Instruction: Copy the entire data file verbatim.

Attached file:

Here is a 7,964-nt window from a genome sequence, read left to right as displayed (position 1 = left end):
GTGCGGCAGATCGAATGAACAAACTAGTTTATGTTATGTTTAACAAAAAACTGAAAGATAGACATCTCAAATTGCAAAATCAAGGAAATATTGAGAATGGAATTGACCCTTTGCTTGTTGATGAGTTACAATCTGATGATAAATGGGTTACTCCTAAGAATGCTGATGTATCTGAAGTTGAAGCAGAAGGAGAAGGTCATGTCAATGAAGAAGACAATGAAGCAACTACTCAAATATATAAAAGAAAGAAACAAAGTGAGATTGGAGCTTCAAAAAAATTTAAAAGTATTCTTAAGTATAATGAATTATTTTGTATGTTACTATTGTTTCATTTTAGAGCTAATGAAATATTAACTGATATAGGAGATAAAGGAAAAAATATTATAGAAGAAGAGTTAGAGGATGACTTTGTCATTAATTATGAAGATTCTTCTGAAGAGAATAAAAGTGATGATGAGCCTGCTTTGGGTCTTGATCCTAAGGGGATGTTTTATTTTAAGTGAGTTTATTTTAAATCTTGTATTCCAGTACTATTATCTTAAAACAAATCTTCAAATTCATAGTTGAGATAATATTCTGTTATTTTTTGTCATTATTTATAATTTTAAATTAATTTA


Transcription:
Here is a 7,964-nt window from a genome sequence, read left to right as displayed (position 1 = left end):
GTGCGGCAGATCGAATGAACAAACTAGTTTATGTTATGTTTAACAAAAAACTGAAAGATAGACATCTCAAATTGCAAAATCAAGGAAATATTGAGAATGGAATTGACCCTTTGCTTGTTGATGAGTTACAATCTGATGATAAATGGGTTACTCCTAAGAATGCTGATGTATCTGAAGTTGAAGCAGAAGGAGAAGGTCATGTCAATGAAGAAGACAATGAAGCAACTACTCAAATATATAAAAGAAAGAAACAAAGTGAGATTGGAGCTTCAAAAAAATTTAAAAGTATTCTTAAGTATAATGAATTATTTTGTATGTTACTATTGTTTCATTTTAGAGCTAATGAAATATTAACTGATATAGGAGATAAAGGAAAAAATATTATAGAAGAAGAGTTAGAGGATGACTTTGTCATTAATTATGAAGATTCTTCTGAAGAGAATAAAAGTGATGATGAGCCTGCTTTGGGTCTTGATCCTAAGGGGATGTTTTATTTTAAGTGAGTTTATTTTAAATCTTGTATTCCAGTACTATTATCTTAAAACAAATCTTCAAATTCATAGTTGAGATAATATTCTGTTATTTTTTGTCATTATTTATAATTTTAAATTAATTTA